How happy are you? Check out if you are living in one of these happiest countries
Charles Spurgeon once said ‘It is not how much we have, but how much we enjoy, that makes happiness.’ Most of us probably don’t believe we need a formal definition of happiness; we know it when we feel it. Everyone wants to be happy, and increasingly, countries around the world are looking at happiness as an indicator of national well-being and considering the happiness in policy making. Every year, the World Happiness Index surveys numerous people from various countries around the globe in search of the happiest country, the country which has the happiest population.
The World Happiness Report is a landmark survey of the state of global happiness. The report takes into account the GDP per capita, equality, life expectancy, perceptions of corruption, social support and freedom to make life choices as indicators of happiness. This year, for the first time, the World Happiness Report gives a special role to the measurement and consequences of inequality in the distribution of well-being among countries and regions.
According to The World Happiness Report 2016, Denmark, closely followed by Switzerland, is the happiest country in the world while crisis-torn Syria and Burundi are the most miserable, according to the report. The United States ranked 13th in overall happiness, while India was ranked 118th in the list, down one slot from last year on the index.
Here is a list of top 10 happiest countries in the world.
The title of the happiest country in the world once again goes to the Scandinavian country, which has now held the distinction in three of the four editions of the World Happiness Report. Denmark, which was ranked first in the 2013 version of the report, but lost that honor to Switzerland in 2015, this year regained the title of ‘world’s happiest country,’ knocking Switzerland into second place. A combination of a relatively high GDP, good healthy life expectancy and high levels of social support gave the country its edge over the other nations.
Switzerland is home to one of the world’s most thriving economies and also one of the happiest populations on the globe. Switzerland ranked second in the list for it’s healthy GDP figures, strong social bonds and an increasing life expectancy.
Iceland’s small population, barely 320,000, may help explain why this close-knit society ranked No. 3 in the world for the feeling that citizens could count on friends and neighbors for support.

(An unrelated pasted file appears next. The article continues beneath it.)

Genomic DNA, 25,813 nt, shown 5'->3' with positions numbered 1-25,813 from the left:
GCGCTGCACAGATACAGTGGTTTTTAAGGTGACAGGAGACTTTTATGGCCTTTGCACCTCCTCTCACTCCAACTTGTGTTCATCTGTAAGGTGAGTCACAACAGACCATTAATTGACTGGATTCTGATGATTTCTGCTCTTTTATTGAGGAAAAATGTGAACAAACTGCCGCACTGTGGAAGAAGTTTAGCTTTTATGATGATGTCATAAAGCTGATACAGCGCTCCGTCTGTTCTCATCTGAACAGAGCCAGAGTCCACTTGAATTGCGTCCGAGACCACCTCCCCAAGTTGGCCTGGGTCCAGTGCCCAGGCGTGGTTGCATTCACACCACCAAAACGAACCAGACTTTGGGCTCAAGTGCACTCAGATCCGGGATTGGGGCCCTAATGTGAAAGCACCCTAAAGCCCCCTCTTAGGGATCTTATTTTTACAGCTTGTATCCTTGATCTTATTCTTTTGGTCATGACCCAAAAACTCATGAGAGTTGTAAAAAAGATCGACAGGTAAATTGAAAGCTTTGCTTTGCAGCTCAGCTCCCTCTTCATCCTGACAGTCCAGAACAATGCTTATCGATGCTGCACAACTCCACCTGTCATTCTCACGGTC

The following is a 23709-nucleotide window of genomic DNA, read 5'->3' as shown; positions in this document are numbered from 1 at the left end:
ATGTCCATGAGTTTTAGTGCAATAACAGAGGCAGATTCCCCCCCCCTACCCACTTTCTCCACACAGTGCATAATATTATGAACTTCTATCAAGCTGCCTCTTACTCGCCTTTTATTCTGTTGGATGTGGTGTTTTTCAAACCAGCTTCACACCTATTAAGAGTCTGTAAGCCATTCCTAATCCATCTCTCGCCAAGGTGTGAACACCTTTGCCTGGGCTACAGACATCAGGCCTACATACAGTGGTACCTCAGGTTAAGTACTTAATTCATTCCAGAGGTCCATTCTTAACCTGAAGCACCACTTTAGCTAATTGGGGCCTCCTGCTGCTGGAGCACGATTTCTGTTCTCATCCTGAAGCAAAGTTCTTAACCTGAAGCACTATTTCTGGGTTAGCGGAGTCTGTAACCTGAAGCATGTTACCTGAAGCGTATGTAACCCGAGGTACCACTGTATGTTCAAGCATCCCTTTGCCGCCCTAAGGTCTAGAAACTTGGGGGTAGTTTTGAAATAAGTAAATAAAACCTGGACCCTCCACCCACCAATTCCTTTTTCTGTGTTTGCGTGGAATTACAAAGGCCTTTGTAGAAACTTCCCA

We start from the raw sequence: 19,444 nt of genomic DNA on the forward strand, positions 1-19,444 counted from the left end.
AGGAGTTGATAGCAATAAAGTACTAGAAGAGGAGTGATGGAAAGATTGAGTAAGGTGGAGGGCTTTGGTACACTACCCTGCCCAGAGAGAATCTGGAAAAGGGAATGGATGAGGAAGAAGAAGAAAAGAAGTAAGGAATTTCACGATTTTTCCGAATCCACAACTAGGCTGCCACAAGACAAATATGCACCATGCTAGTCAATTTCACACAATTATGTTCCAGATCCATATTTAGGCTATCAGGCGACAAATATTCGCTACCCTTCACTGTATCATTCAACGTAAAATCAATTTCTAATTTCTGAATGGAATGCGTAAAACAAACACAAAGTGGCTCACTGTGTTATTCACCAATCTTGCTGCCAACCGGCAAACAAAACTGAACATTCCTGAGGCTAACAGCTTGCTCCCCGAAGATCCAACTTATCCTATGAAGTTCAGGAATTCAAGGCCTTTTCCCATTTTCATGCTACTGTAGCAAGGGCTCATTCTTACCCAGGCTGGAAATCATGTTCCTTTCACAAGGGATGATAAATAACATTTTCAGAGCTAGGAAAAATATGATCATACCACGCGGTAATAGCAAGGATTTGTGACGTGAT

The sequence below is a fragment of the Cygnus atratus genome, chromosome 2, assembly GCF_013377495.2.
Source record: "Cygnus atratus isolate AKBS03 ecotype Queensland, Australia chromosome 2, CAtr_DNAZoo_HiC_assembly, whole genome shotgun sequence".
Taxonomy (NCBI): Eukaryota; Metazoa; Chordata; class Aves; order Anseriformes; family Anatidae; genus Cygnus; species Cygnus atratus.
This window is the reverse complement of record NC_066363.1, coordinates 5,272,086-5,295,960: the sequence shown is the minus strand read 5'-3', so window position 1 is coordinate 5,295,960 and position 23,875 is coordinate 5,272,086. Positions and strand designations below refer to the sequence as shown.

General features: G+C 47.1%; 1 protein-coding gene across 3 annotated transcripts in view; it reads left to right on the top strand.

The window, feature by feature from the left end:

Norway topped the list for freedom of residents to live the lives they please. In Norway, it’s quite common for people to paint each other’s houses, even though they can all afford to pay to have their houses painted, they go out of their way to help each other, and it becomes a social event, and those events are enormously supportive of well-being.
Sandwiched between the Baltic Sea, Sweden and Russia, citizens of Finland ranked their society highly in freedom from corruption and freedom to live the lives they choose.
Canadians’ perception of their well-being placed them sixth among the world’s nations. A large proportion of Canadians felt that they had great personal freedom to live life the way they want.
The Dutch placed themselves seventh in the world in how they perceive their own well-being, and scored high in terms of GDP per capita, social support and charitable giving.
8. New Zealand
New Zealand, where the famous ‘Lords Of Rings’ movie trilogy was filmed, is the 8th happiest country in the world.
Australians ranked ninth in the world in a slew of categories: life expectancy, support of friends and relatives, charitable giving and perceived freedom.
Sweden is the 10th happiest country, according to the world Happiness Index Report. Already offering plenty to entertain the curious visitors, Sweden has consistently ended up high in this kind of lists for decades, thanks to relatively strong social support, affluence and comparatively honest and accountable governments.
Happiness is nothing but a state of mind. There is only one way to happiness and that is to stop worrying about things which are beyond the power of your will. The happiest people take a long-term view of life rather than allowing themselves to be caught up in the turmoil and the details of each day. So stop worrying and start living a happier life.